Barbecue contest adds spice to Roots 'N' Blues

Saturday, October 2, 2010 | 9:42 p.m. CDT; updated 7:51 p.m. CDT, Sunday, October 3, 2010
Rex Scott, 34, grills chicken at the Jamaican Jerk Hut during the Roots 'N' Blues 'N' BBQ Festival on Saturday. Scott said that he has been cooking jerk chicken at the festival since it started in 2007. The Jamaican Jerk Hut makes about 500 pounds of meat to serve at the festival, and it takes about three hours to grill.

COLUMBIA — It wasn't just music but the barbecue competition that drew a sizable crowd to the second day of the Roots ’N’ Blues ’N’ BBQ Festival in downtown Columbia on Saturday.

Fifty teams competed, 16 of them from Columbia. Judges, in blind taste tests, measured the food's presentation, taste and tenderness.

Judging barbecue

  • Ribs should stay on the bone, said Jim Viviano, a judge from the Smoke on the River competition in Quincy, Ill. You should be able to see bite marks clearly. The meat shouldn't fall off the bone, but come off with bit of a pull. 
  • With chicken, you should be able to bite through the skin, Viviano said. It shouldn't be overcooked or undercooked, and if you barbecue, there should be no pink around the bone. 
  • Brisket is judged by how it pulls apart and by texture. It should be fibrous, but not too tough, Viviano said. 

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“You never really know; you don’t judge based on what you like,” said Floyd Durk, a competition judge. “Maybe you get sweet and you don’t like sweet. You judge based on what went into it.”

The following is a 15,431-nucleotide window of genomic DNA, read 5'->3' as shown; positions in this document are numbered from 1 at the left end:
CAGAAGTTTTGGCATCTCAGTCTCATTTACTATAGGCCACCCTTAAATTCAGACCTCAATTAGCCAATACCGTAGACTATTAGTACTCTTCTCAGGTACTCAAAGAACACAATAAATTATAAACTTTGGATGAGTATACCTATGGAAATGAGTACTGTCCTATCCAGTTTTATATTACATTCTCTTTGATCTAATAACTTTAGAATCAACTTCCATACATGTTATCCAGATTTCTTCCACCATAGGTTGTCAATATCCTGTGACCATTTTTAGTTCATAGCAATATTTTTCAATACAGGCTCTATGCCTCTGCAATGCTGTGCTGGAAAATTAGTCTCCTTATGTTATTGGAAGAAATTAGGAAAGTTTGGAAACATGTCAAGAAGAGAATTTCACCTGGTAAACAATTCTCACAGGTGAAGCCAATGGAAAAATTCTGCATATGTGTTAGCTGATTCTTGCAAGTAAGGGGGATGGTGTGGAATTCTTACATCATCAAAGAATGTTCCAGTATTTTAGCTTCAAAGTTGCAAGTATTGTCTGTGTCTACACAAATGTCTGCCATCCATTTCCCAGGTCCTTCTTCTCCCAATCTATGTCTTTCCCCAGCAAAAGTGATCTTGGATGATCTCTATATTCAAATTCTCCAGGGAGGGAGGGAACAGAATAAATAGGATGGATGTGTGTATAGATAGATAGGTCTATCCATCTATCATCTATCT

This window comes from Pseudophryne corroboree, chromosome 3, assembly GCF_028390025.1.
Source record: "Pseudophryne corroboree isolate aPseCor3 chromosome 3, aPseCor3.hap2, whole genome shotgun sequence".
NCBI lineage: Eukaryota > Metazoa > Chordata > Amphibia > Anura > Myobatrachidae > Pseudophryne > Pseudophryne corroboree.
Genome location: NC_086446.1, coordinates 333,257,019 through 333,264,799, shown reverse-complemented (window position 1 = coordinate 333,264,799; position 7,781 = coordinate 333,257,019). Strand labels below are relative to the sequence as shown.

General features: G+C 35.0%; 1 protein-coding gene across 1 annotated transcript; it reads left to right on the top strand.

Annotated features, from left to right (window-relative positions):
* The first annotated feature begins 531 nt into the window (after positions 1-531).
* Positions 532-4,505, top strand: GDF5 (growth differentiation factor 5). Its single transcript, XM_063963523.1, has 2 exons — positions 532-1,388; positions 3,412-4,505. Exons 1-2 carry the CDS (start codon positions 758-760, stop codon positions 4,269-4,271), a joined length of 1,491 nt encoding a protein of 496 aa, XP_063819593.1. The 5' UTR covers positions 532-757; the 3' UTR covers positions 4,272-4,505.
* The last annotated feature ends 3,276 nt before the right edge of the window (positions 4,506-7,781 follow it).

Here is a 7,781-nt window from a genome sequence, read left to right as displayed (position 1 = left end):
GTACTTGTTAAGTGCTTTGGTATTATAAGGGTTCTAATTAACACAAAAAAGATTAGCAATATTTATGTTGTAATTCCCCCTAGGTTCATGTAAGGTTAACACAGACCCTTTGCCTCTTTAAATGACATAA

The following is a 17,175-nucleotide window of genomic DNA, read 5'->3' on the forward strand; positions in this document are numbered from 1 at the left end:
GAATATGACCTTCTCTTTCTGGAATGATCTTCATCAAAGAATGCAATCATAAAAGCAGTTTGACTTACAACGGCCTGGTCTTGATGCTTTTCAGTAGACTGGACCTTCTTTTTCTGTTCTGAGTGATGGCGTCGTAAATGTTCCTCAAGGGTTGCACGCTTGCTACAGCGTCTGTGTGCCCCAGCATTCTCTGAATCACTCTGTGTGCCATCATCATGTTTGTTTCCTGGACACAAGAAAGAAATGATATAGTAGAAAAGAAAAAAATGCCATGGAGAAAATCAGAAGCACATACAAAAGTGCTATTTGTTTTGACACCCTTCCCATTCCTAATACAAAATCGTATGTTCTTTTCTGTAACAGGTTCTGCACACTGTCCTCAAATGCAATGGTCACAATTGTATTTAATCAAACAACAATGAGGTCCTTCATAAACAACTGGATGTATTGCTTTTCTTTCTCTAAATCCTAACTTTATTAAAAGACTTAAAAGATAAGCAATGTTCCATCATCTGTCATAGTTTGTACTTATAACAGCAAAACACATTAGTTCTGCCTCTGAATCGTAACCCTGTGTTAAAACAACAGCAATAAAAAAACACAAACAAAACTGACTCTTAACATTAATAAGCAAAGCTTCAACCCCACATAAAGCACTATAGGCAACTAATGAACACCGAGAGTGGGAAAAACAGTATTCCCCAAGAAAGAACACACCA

Champions add personal touches

Four Smokin’ Butts was crowned the grand champion. This was the team’s 22nd competition this year.

“Some people play golf; we barbecue,” team member Greg Thomas said.

The winning team attributed its success to its reinvented sauce, a commercial barbecue sauce with a secret ingredient. Since adding the ingredient a month ago, they’ve won four consecutive competitions, team member Cindy Keck said.

The team’s 22-foot barbecue trailer was hand-built by a friend. It took him 45 days to add three grills, a smoker and a special chicken grill to a flatbed trailer.

Keck had advice for novice competitors: “Go with what you feel is right. People help people. Just ask questions.”

Plowboys BBQ, a father-and-son team from Concordia, won second place in pork, third in brisket, 17th in ribs and 20th in chicken, earning it the title of reserve champion, or second place. Randy Hinck, 53, and son Brandon, 18, have barbecued for 10 years with their own brand of seasoning.

Feeding the crowd

Jim “Hoss” Koetting of Hoss’s Market & Rotisserie in Columbia has been a vendor at the festival since it began four years ago.

Vendors can compete in the competition, but Hoss’s never has.

“It would fun as a hobby, but it’s my business,” Koetting said.

Rex Scott, owner of Jamaican Jerk Hut, who also chose not to enter the competition, said he wanted to showcase his food to the public.

“In my opinion, competition is more exclusive,” Scott said. “We appeal to a wider audience.”

Street blues

“The music is why I’m here, but the food is a bonus,” said Kelly Mitchell of Columbia.

Mitchell said she enjoyed Shemekia Copeland on Friday night and Record Collector on Saturday afternoon.

Saturday's Blues in the Schools performance, in which students from Grant and West Boulevard elementary schools sang with musician T.J. Wheeler, was also a crowd favorite.

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